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· Registered
7 Posts
Discussion Starter · #1 ·
Ok, I'm purchasing a .45 Colt Bisley and I definately plan on loading for it.  There's a lot of talk here about casting bullets...I've never done that.  I buy my .45 acp's from and load them up, but this 260 and 300 grain stuff at high velocity is new for me as far as loading it.  Are there any bullets on that site that might work for me?  What should I start with?  That company is so close to me that I can drive it easily in an afternoon

If there's nothing there for me, how do I get started with casting my own bullets?  What tools do I need, and how do I knw which bullet molds to get?  Thanks!

· Banned
251 Posts
I get most of my cheap plinking bullets from Oregon Trail; have had good results with their stuff in my .44s.  You're not going to get the kind of velocities in your Bisley that would require anything overly exotic in the way of bullets.  The key is to get bullets that fit properly; for that you will need to slug the barrel and the cylinder throats.  There are instruction for that in several places on this BB; Marshall's book is also an excellent source.  If the throats are smaller than the groove dia. of the barrel you will need to send the cylinder to a gunsmith to get that fixed.
If you end up casting your own, a Lee pot, ladle, leather gloves and apron, lead thermometer, brass hammer, and mould of your choice is the starting point.  Opinions on moulds are all over the place; a lot depends on what you want the bullet you cast to do.  For making nice holes in target paper, the good old SWC is hard to beat; for use on game, the LBT designs are the only way to go.
Good shooting

· Registered
51 Posts
New guy,

Bullet Casting is just as much fun as reloading. By all means start casting. I despise most commercial cheapo cast bullets, you can do much better spending your money on a beginners casting setup. (more fun and better bullets on your first try.)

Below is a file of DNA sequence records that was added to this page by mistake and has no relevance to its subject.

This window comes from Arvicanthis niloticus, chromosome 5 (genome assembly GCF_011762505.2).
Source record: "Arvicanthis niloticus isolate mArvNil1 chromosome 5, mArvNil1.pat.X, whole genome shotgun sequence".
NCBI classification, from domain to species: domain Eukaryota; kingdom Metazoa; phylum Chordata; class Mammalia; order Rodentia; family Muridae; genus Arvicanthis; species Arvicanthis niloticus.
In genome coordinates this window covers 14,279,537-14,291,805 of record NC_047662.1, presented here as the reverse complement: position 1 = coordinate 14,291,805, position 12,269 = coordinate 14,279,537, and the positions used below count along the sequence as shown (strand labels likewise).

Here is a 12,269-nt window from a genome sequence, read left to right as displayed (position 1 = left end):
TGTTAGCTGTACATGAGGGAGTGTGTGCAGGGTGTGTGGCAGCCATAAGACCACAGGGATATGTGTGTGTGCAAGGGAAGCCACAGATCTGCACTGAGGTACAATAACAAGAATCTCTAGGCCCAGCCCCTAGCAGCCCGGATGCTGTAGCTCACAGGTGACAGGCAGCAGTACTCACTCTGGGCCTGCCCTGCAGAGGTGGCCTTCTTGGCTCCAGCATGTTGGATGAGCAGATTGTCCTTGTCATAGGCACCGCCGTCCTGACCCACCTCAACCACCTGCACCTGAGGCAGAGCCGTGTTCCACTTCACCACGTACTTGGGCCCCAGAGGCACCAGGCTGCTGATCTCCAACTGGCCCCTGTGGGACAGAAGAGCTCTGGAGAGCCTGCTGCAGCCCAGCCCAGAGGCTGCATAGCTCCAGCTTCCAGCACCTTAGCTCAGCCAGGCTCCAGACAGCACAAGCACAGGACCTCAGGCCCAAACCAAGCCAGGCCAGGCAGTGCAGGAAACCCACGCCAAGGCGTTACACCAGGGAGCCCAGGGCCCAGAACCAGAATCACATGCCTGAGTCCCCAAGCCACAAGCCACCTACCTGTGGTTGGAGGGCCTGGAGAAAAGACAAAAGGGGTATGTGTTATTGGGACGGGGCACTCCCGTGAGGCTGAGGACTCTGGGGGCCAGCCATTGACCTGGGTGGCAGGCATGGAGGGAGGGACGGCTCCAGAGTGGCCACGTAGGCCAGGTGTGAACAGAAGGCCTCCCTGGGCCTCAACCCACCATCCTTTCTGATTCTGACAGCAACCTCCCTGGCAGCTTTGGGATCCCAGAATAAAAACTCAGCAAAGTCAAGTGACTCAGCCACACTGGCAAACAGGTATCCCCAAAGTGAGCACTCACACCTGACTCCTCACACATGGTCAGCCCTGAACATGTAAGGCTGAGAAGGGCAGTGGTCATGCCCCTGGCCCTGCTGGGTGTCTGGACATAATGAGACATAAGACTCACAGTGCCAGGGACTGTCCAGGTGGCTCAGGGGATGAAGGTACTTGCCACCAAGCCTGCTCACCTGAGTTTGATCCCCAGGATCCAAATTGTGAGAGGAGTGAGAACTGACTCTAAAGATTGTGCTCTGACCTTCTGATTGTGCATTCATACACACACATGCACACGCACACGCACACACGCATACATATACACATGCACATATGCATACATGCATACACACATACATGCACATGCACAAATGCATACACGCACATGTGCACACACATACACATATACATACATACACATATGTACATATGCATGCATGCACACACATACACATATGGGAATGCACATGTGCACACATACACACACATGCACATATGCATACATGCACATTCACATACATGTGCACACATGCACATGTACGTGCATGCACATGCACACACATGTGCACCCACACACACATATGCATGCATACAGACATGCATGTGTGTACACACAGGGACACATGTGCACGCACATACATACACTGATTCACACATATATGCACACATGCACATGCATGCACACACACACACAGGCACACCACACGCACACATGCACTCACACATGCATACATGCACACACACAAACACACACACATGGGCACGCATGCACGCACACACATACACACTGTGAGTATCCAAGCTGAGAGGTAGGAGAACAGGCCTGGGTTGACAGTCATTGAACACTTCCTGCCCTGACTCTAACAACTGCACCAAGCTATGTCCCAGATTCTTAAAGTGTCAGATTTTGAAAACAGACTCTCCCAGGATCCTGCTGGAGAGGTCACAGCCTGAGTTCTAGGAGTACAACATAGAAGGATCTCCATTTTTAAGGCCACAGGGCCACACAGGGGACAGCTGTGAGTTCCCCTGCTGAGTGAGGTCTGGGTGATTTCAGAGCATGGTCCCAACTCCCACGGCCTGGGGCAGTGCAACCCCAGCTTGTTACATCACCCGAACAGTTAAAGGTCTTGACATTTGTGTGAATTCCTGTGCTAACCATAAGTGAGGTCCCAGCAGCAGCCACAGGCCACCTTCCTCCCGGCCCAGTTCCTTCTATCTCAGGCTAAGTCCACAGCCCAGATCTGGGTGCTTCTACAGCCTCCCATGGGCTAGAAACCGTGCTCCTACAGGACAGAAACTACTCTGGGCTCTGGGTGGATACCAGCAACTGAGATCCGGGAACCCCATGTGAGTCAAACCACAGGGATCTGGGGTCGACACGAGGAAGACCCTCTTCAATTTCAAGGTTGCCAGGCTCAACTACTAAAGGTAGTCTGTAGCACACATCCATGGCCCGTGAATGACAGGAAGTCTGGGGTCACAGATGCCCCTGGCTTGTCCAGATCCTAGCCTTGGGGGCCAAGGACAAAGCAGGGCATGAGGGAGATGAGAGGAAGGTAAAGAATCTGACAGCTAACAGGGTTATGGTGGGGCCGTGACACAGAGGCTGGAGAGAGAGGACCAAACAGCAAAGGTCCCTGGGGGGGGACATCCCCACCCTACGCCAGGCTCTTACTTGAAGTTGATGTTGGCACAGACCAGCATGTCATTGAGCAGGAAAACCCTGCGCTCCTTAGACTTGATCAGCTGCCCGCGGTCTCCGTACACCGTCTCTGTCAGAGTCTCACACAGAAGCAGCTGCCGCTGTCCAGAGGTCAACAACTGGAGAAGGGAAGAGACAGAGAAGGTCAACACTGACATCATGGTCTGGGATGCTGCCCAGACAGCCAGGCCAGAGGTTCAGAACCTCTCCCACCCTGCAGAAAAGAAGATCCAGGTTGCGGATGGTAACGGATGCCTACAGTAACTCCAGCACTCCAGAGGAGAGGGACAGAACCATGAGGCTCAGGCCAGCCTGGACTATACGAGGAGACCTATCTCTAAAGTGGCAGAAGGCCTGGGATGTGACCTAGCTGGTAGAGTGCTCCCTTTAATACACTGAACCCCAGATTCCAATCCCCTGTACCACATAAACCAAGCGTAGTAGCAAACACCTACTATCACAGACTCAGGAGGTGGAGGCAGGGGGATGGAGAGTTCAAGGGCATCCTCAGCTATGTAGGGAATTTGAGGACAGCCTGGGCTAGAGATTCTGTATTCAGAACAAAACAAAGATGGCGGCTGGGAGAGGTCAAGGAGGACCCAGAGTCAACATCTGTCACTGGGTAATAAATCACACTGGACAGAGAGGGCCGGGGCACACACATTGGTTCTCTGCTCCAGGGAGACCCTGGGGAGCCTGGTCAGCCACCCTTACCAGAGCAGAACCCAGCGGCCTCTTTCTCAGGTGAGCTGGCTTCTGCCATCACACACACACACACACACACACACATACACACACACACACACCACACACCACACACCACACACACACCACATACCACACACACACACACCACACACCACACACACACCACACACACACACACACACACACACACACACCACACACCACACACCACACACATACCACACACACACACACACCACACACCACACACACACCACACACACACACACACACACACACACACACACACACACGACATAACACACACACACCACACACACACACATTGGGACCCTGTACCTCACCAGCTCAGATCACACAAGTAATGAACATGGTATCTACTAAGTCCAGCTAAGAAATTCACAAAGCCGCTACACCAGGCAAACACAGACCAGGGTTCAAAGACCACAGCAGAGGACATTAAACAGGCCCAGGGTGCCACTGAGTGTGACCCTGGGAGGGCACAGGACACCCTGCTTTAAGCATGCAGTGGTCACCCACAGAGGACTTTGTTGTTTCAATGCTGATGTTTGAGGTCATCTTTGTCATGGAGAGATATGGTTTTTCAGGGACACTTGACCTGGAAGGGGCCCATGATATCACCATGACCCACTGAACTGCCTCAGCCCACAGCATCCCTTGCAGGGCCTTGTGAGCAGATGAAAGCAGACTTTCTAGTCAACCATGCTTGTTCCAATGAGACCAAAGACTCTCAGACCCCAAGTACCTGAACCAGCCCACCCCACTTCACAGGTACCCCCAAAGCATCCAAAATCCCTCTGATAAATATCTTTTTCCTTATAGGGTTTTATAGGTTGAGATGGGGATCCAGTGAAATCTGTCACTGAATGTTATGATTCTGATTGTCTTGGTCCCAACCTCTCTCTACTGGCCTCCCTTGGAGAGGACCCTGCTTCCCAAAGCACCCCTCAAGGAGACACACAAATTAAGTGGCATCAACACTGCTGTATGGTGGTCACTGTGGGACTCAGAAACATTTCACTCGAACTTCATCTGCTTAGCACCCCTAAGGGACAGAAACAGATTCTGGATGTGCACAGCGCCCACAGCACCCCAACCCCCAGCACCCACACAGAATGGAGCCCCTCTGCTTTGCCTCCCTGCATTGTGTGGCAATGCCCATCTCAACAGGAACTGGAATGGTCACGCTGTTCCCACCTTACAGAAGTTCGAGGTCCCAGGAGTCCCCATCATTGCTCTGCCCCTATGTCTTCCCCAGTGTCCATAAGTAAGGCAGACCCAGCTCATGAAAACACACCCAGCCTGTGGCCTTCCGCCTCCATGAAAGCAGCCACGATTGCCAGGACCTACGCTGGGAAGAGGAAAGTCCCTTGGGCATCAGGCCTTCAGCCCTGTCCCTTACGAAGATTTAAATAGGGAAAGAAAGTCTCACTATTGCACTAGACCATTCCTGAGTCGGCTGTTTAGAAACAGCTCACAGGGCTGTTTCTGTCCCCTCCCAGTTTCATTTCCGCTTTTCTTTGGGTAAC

Bare Bones Casting Setup:
- used 5 quart cast iron pot - &#3610
- Coleman stove or similar heat source - &#3640
- Lyman/RCBS/Rowell ladle - &#3612
- Lee bullet mould #452-255* w/ handles - &#3618
- wheel weights - free (or cheap)
- 1 lb. 95/5 tin solder - &#367
- wooden stick to loosen sprue plate - free

less than 100 dollars to start. you can cast the bullets leave them unsized and pan lube them (stand the bullets up in an old pan & pour melted homemade lube and let harden)

If you like it you can add equipment and spend more money. If you don't the solder and the coleman stove are useful in other ways so you're out 50 bucks. You've blown more than that on a bad restaurant.

Elmer Keith's "Sixguns" got me started casting. You need this book so go get it.
Lyman's Cast Bullet Handbook is also worth having. Post your questions on the board and you'll get help.

take care

* Lee moulds are not the best but will do fine while you are trying casting out. this bullet is a plain based (no gas checks) and should perform better than the beveled base most cheap-junk cast bullets have.  A Lyman or RCBS mould will run more like 65 dollars with a set of handles.

(Edited by Leadslinger at 5<!--emo&:0--><img src="" border="0" valign="absmiddle" alt=':0'><!--endemo-->0 pm on Oct. 11, 2001)

· Inactive account
7,804 Posts
Hi,New Guy:
  Here's a lot of good advice than got posted about the time I started casting this summer.
<a href="

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</a>   Add about 2% tin to your wheel weight melt when you start. One mould casts OK without it, but another needs everything just right (lead temperature, time between casts and the phase of the moon) before I can get good bullets without tin in the mix. There's no use making it hard for yourself at the beginning.


· Registered
1,944 Posts
Hey New Guy
Welcome to the community of bullet casters, scroungers. and alchemists.
Part of the fun, for me, is finding sources for lead alloy, then turning that lead into usable ingots of bullet metal.
I've done a fair job of scrounging up casting tools from yard sales, gun shows, even flea markets.
I've not had much luck using Lee casting products other then their lead pot. I'd suggest that if you have difficulty working with the Lee molds, don't give up. There are many other very good mold manufactures and that produce easy to work with molds.
If you hit the gun shows and yard sales I'd bet that you'll come up with some usable molds or at the least, trading plunder. You know the drill, I'll trade this mold for your mold and 6 of your wife's apple pies......
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